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The Bhagavad Gita
Thoreau and Emerson loved this poem. So did T.S. Eliot, a century later. In many teacher trainings, study of the Bhagavad Gita is included in the curriculum alongside discussions of anatomy. The influential Yoga Journalmagazine goes so far as to call it the ‘first book of yoga.’ Yogis and yoginis, whether casual exercisers or lifestyle aficionados, read it at your risk: this is indeed a work that changes lives.
The Gita is thought to have been written in the second century after the birth of Jesus, as a part of the longer epic Mahabharata, a seminal text in the Hindu canon. At a mythological level, this epic takes place the night before a decisive battle. Prince Arjuna, one of five Pandava princes, has long been exiled from his homeland and has taken up arms to rectify the situation. He is a trained warrior, skilled and merciless in the martial arts. However, on the eve of combat, he hesitates: this is a fight between relatives, a war that will almost certainly cause great pain and suffering throughout the family. As a devoted worshipper of his Higher Power, how can he move forward without knowing the extent of the consequences? How can he remain a moral being when his actions will only cause pain?
Like Hamlet, Arjuna is caught between action and inaction; however, the latter chooses to converse about the issues with the driver of his chariot, who is eventually revealed to be none other than Krishna, an incarnation of Vishnu, one of the three facets of God in the Hindu tradition. Krishna’s council is indeed electrifying: he gives Arjuna a vision of his true nature, beautiful and terrifying. In addition, he counsels Arjuna that action is an inescapable part of being human. All choices will lead to consequences both positive and negative; however, one who is skilled in living will be able to work with both the good and the bad as part of one’s path to enlightenment. At the end, one uses one’s gifts as gifts in themselves; it’s not so much about ambition and recognition as it is about experience and joy.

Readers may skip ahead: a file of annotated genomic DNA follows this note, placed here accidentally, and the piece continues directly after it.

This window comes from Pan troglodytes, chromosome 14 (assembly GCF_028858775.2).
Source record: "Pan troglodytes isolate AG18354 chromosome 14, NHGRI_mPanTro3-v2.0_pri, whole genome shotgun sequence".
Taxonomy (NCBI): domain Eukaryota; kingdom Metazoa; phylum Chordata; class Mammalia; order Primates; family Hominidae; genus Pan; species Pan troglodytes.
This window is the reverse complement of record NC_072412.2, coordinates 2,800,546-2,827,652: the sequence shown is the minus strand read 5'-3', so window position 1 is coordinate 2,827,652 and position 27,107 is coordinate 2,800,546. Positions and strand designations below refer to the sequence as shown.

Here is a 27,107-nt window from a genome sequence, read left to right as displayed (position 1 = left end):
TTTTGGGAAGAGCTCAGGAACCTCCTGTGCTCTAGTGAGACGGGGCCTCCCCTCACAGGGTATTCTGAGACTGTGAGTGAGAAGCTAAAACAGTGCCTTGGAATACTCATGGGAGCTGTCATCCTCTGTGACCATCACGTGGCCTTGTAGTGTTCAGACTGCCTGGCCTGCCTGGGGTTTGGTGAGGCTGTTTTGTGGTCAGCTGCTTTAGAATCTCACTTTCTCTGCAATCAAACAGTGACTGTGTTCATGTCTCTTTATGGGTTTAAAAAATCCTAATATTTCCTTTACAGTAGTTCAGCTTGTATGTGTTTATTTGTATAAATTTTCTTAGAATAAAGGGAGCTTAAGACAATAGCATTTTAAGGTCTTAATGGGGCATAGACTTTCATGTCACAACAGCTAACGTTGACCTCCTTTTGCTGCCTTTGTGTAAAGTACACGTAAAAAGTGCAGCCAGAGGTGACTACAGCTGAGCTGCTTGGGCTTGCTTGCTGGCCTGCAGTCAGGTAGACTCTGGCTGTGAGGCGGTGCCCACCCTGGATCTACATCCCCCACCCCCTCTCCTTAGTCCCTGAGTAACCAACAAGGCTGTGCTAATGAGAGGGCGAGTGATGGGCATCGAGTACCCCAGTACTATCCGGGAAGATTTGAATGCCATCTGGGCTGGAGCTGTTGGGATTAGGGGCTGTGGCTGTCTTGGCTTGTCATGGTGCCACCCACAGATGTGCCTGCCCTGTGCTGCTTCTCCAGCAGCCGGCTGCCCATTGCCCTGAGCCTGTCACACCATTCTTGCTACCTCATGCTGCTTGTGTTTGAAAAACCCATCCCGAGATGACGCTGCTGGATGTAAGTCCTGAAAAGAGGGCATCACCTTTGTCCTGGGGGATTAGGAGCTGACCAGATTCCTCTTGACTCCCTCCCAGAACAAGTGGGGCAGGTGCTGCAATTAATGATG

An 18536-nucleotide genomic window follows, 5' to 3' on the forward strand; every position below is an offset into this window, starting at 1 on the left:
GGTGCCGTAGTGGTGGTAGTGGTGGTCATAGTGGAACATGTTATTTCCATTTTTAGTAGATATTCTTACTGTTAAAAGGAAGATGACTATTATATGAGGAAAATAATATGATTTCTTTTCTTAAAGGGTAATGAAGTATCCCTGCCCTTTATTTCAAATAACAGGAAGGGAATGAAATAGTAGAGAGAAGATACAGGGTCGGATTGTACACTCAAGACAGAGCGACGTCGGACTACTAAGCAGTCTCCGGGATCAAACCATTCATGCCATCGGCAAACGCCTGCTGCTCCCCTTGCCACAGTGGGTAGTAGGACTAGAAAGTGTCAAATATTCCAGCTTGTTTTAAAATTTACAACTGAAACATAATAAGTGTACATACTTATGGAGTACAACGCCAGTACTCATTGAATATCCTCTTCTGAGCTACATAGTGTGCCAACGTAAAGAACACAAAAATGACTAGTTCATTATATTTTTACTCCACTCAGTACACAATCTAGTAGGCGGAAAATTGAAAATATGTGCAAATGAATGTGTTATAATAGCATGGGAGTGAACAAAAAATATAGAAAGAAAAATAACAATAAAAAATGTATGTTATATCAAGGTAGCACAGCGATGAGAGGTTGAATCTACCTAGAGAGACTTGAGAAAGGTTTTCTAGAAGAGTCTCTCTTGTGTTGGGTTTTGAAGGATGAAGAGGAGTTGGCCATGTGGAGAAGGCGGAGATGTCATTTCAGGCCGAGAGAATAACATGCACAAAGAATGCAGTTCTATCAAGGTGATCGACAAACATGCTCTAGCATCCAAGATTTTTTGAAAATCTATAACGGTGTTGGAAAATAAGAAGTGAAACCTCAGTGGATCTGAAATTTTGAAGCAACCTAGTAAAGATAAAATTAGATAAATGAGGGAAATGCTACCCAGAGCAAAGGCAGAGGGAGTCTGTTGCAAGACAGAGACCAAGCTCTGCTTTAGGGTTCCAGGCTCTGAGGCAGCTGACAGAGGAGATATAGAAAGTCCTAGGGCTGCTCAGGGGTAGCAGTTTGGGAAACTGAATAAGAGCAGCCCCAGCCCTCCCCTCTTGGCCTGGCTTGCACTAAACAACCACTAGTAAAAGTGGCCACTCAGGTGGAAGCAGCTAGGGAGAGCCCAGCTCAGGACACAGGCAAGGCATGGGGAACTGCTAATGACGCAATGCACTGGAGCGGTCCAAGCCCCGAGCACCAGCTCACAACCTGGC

Yogis and yoginis who take the time to read the Gita will learn about the four main paths of classical yoga: jnana, or study; bhakti, or devotion; karma, or selfless service; and raja, or meditation. In practicing asana, we involve ourselves with each of these to greater or lesser extent, and the conversation between Arjuna and Krishna reminds us to proceed with an emphasis on the activity rather than the outcome. Not all of us are willing to move to a cave in the mountains; the Gita reassures us that we who aren’t called to monkhood can indeed live a mindful life.
There are many current translations of the poem available to the present-day reader, as well as quite a few analyses and commentaries. Four versions are listed here, two that are specific translations of the epic and two others that combine the ancient story with modern tales and explanations. Any of these will impart wisdom of the Bhagavad Gita; eventually, you may find yourself called to read each of them, and others as well.
Disclaimer: I am not affiliated with any of these writers. I have purchased my copies of these books with my own funds.
Cope, Stephen. The Great Work of Your Life: A Guide for the Journey to Your True Calling. Bantam, 2015. ISBN: 978-0553386073
Dass, Ram. Paths to God: Living the Bhagavad-Gita. Harmony Publishing, 2005. ISBN: 978-1400054039
Eswaran, Eknath. The Bhagavad-Gita, Second Edition.Nilgiri Press, 2007. ISBN: 978-1586380199
Mitchell, Stephen, Bhagavad-Gita: A New Translation. Harmony Publishing, 2002. ISBN: 978-0609810347
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